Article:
Evolutionary ancestor inference via genome rearrangement

Title: Evolutionary ancestor inference via genome rearrangement
Authors: Adam, Zaky
Date: 2009
Abstract: Inferring ancestral gene orders in a phylgenomic tree is an important topic in comparative genomics. In this thesis, three different approaches have been used to infer ancestors, first, using common intervals in a model-free approach and extending it to using common clusters and neighbourhood parameter; second, using double cut and join operation (DCJ); third, using breakpoint distance. A statistically fair comparison between the performance of DCJ and breakpoint criteria ends the thesis. Away from any assumptions or considerations, probabilistic or combinatorial, about specific processes involved in rearranging genomes, we present a new phylogenetic reconstruction method based solely on common intervals. The objective function to be optimized is simply the sum over the tree branches of the symmetric difference between the two sets of intervals associated with the genomes at the two ends of the branch. To achieve this goal, we use dynamic programming optimization to determine the presence of common intervals at the ancestral nodes of the phylogeny. Noticing the drawback that the concept of common intervals suffers from, we introduce the concept of generalized adjacency to find common clusters using a neighborhood parameter that turns out to be closely related to the bandwidth parameter of a graph. Our focus will be on how this parameter affects the characteristics of clusters: how numerous they are, how large they are, how rearranged they are and to what extent they are preserved from ancestor to descendant in a phylogenetic tree. Again, we use dynamic programming optimization to determine the presence of individual edges at the ancestral nodes of the phylogeny. The DCJ (double cut and join) operation introduced by Yancopoulos et al. in 2005 is the most inclusive operation to date as it can generate all the movement rearrangements. One year later, Bergeron et al. restated the DCJ model and produced a simplified (linear) algorithm, which is now the most general existing algorithm to transform one genome into another using genome rearrangements events. Motivated by both, the most inclusive operation, DCJ, and its most general algorithm, we study the small phylogeny problem in the space of multichromosomal genomes under the DCJ metric. This is similar to the existing MGR (multiple genome rearrangements) approach, but it allows, in addition to inversion and reciprocal translocation, operations of transposition and block interchange. Thanks to Tannier et al., the first polynomial solution to the median problem has been found in only one context, namely the case of breakpoint distance on multichromosomal genoms where chromosomes are unconstrained as to linearity or circularity. This motivated us to study the small phylogeny problem using breakpoint median as a third approach, that is different both biologically and computationally from the common intervals and DCJ approaches, and then to compare statistically the performance of both criteria, breakpoint and DCJ. Keywords: phylogenetic tree, genome rearrangment, inversion, reciprocal translocation, transposition, block interchange, common intervals, generalized adjacency, neighborhood parameter, graph bandwidth, multiple genome rearrangement (MGR), double cut and join (DCJ), breakpoint (BP), excess explanatory rate.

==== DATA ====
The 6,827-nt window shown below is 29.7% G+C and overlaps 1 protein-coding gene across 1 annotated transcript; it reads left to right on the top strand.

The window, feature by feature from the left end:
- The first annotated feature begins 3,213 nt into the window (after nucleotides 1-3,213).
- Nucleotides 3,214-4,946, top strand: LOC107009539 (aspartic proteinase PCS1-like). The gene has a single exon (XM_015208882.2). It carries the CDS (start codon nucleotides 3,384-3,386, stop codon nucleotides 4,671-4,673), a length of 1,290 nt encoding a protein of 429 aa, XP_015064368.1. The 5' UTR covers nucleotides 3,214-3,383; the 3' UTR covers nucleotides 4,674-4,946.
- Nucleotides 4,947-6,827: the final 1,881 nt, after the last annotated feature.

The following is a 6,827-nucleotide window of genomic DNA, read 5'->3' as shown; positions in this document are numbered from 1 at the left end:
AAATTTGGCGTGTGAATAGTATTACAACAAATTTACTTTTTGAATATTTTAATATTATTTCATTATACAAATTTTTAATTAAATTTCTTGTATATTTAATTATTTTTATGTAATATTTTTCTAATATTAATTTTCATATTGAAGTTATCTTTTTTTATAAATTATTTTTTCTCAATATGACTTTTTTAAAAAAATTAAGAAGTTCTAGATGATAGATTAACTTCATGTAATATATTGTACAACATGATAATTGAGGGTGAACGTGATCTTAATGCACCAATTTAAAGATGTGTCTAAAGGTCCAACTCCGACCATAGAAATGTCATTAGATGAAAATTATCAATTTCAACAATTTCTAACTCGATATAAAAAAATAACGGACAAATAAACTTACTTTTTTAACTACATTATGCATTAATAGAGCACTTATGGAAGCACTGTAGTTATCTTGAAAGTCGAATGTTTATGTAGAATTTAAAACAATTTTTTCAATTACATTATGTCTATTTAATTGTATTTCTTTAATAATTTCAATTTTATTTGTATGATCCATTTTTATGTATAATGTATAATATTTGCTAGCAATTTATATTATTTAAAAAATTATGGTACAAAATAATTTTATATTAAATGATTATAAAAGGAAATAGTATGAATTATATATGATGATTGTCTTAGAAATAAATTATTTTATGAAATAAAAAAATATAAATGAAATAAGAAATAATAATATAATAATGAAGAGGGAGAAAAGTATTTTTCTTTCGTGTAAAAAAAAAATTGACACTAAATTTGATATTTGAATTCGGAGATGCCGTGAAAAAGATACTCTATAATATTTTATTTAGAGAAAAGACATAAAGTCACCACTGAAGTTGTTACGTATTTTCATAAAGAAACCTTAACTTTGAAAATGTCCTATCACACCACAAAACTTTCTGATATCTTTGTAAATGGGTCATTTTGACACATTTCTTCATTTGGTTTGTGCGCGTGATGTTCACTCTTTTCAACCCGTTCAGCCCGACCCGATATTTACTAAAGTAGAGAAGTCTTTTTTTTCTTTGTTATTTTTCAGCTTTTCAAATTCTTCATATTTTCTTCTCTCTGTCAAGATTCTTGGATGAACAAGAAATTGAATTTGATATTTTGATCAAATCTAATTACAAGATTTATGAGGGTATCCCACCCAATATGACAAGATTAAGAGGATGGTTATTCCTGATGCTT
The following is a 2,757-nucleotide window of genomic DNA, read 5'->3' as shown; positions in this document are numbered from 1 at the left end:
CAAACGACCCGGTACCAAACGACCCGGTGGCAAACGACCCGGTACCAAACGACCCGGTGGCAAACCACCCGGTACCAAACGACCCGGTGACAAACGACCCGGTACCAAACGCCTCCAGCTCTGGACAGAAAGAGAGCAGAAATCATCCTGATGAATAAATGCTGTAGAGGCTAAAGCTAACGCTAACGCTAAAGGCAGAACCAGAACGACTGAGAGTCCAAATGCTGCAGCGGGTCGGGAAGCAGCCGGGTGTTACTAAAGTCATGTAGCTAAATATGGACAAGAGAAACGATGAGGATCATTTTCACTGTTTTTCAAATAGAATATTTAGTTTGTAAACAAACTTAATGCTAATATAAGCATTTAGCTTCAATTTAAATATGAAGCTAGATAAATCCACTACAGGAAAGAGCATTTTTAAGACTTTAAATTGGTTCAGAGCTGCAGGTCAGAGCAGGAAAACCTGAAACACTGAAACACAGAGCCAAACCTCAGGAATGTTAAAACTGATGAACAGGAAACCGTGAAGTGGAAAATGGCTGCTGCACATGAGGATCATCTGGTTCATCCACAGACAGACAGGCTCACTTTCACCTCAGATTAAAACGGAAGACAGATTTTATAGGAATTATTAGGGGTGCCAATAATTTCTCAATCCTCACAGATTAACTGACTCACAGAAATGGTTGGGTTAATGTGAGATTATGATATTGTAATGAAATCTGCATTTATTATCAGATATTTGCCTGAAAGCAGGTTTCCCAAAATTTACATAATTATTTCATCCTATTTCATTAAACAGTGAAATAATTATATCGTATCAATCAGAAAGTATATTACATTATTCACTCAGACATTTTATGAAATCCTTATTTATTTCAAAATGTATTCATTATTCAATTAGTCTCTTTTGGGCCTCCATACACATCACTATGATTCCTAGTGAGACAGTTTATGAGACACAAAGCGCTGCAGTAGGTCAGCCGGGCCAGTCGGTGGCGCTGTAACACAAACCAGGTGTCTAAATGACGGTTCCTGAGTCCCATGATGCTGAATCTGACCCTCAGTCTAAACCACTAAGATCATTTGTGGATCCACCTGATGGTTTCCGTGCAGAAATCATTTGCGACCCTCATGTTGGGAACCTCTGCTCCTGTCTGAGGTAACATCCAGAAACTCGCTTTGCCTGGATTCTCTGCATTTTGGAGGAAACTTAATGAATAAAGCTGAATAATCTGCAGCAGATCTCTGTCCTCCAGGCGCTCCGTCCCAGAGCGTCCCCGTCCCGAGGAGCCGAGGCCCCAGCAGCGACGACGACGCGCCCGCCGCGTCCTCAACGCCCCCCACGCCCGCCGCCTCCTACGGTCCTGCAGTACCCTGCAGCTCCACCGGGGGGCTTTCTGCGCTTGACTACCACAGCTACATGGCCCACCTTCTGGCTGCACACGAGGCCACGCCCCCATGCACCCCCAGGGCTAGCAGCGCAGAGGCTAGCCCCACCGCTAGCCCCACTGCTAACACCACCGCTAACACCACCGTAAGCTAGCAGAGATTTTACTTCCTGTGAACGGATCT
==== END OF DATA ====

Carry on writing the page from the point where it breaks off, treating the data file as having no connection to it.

URL: http://hdl.handle.net/10393/29934
CollectionTh├Ęses, 1910 - 2010 // Theses, 1910 - 2010
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